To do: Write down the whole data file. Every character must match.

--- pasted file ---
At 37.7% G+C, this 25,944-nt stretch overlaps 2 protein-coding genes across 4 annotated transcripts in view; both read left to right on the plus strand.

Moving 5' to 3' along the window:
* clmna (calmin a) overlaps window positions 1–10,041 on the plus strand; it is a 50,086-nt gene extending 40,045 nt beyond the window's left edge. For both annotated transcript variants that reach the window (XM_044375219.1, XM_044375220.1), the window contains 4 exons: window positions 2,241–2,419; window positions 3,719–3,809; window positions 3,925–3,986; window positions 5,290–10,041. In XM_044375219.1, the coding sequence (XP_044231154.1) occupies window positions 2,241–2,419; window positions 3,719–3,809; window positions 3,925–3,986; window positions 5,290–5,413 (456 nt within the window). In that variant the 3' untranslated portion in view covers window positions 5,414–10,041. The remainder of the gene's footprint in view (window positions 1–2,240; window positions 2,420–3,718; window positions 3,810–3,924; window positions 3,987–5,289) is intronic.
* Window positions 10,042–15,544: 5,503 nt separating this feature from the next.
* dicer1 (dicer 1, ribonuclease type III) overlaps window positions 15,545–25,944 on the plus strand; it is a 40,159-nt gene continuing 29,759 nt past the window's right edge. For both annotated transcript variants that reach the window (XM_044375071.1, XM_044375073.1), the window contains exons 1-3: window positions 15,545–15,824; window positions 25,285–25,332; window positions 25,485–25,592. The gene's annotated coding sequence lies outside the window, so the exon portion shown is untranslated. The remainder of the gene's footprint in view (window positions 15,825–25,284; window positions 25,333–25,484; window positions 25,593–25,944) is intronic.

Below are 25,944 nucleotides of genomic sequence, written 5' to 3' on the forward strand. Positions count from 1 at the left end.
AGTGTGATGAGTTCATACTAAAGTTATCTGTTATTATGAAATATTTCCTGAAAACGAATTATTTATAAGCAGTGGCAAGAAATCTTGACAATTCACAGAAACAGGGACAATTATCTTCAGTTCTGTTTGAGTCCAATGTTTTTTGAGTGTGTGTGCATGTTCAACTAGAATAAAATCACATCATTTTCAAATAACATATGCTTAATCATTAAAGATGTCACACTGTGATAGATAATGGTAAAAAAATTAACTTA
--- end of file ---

At 37.7% G+C, this 25,944-nt stretch overlaps 2 protein-coding genes across 4 annotated transcripts in view; both read left to right on the plus strand.

Moving 5' to 3' along the window:
* clmna (calmin a) overlaps window positions 1–10,041 on the plus strand; it is a 50,086-nt gene extending 40,045 nt beyond the window's left edge. For both annotated transcript variants that reach the window (XM_044375219.1, XM_044375220.1), the window contains 4 exons: window positions 2,241–2,419; window positions 3,719–3,809; window positions 3,925–3,986; window positions 5,290–10,041. In XM_044375219.1, the coding sequence (XP_044231154.1) occupies window positions 2,241–2,419; window positions 3,719–3,809; window positions 3,925–3,986; window positions 5,290–5,413 (456 nt within the window). In that variant the 3' untranslated portion in view covers window positions 5,414–10,041. The remainder of the gene's footprint in view (window positions 1–2,240; window positions 2,420–3,718; window positions 3,810–3,924; window positions 3,987–5,289) is intronic.
* Window positions 10,042–15,544: 5,503 nt separating this feature from the next.
* dicer1 (dicer 1, ribonuclease type III) overlaps window positions 15,545–25,944 on the plus strand; it is a 40,159-nt gene continuing 29,759 nt past the window's right edge. For both annotated transcript variants that reach the window (XM_044375071.1, XM_044375073.1), the window contains exons 1-3: window positions 15,545–15,824; window positions 25,285–25,332; window positions 25,485–25,592. The gene's annotated coding sequence lies outside the window, so the exon portion shown is untranslated. The remainder of the gene's footprint in view (window positions 15,825–25,284; window positions 25,333–25,484; window positions 25,593–25,944) is intronic.

Below are 25,944 nucleotides of genomic sequence, written 5' to 3' on the forward strand. Positions count from 1 at the left end.
AGTGTGATGAGTTCATACTAAAGTTATCTGTTATTATGAAATATTTCCTGAAAACGAATTATTTATAAGCAGTGGCAAGAAATCTTGACAATTCACAGAAACAGGGACAATTATCTTCAGTTCTGTTTGAGTCCAATGTTTTTTGAGTGTGTGTGCATGTTCAACTAGAATAAAATCACATCATTTTCAAATAACATATGCTTAATCATTAAAGATGTCACACTGTGATAGATAATGGTAAAAAAATTAACTTA